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- (in post-19th-century uses, often humorous) To make profound; to make a concept unnecessarily complicated.
- 1821 May 1, “Hildebrand Snapdragon”, “Manchester versus 'Manchester Poetry'”, in Blackwood's Edinburgh Magazine, volume IX, Edinburgh; London: William Blackwood; T[homas] Cadell and W. Davies, OCLC 631932349, page 198, col. 1:
- But where's the use of invoking the Muses, when they are provoked by droppings of inspiration from a stone, in which the measure and the meaning are most happily profundified?
- 1976, James H. Boren, The Bureaucratic Zoo: The Search for the Ultimate Mumble, McLean, Va.: EPM Publications, →ISBN, page 4:
- To profundify or to profundicate: A Borenverb used to denote the use of thesauric and other enrichment techniques to make a simple idea appear to be profound. […] Graduates of agricultural institutions tend to use "to profundicate" while graduates of ivy league schools tend to use "to profundify".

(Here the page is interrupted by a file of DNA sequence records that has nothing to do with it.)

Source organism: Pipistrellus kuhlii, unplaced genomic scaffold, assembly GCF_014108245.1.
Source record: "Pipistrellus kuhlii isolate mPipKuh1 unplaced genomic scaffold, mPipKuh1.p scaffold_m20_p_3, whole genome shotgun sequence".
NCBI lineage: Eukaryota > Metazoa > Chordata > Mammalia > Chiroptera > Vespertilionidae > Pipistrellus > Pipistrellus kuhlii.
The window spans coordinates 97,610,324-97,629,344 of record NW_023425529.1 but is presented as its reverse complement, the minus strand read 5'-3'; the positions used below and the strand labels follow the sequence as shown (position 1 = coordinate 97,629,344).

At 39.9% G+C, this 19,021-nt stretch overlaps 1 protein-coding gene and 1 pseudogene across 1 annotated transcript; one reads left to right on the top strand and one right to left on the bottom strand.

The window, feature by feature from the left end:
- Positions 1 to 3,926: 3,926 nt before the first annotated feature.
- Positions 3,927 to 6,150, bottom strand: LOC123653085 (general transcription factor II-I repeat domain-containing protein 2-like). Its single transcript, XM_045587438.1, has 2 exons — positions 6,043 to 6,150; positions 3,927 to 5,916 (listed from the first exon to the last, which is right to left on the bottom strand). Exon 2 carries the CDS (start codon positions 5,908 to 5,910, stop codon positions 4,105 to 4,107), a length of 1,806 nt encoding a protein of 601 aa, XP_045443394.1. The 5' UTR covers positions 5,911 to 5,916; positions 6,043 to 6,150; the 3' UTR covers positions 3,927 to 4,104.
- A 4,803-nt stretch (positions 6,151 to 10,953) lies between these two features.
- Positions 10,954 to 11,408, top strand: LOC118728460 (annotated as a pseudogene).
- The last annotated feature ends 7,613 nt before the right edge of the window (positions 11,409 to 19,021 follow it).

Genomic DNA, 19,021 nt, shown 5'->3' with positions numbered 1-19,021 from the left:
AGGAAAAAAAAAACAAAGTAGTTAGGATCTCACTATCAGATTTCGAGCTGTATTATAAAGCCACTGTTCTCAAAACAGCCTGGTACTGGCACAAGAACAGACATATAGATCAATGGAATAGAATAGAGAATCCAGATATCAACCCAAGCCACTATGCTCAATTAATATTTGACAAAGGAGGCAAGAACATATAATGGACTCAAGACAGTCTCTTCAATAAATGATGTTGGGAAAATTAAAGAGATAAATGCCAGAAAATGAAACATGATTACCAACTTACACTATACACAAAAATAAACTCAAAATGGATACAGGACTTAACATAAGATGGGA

- 1979, The Proceedings – Middle States Association of Colleges and Schools. Annual Convention, Philadelphia, Penn.: Middle States Association of Colleges and Schools, ISSN 0736-7201, page 69:
- 1995 September 15, The Times-Picayune (New Orleans), page E1:
- Profundify or profundicate the speech. Use Roget's Thesaurus to make simple ideas seem profound.
- 1999, James H. Boren, How to be a Sincere Phoney: A Handbook for Politicians and Bureaucrats, McLean, Va.: EPM Publications, →ISBN, page 73:
- Profundified words and phrases may dance around an issue without disturbing the neutral thought patterns of bureaucrats, politicians or members of boards of directors.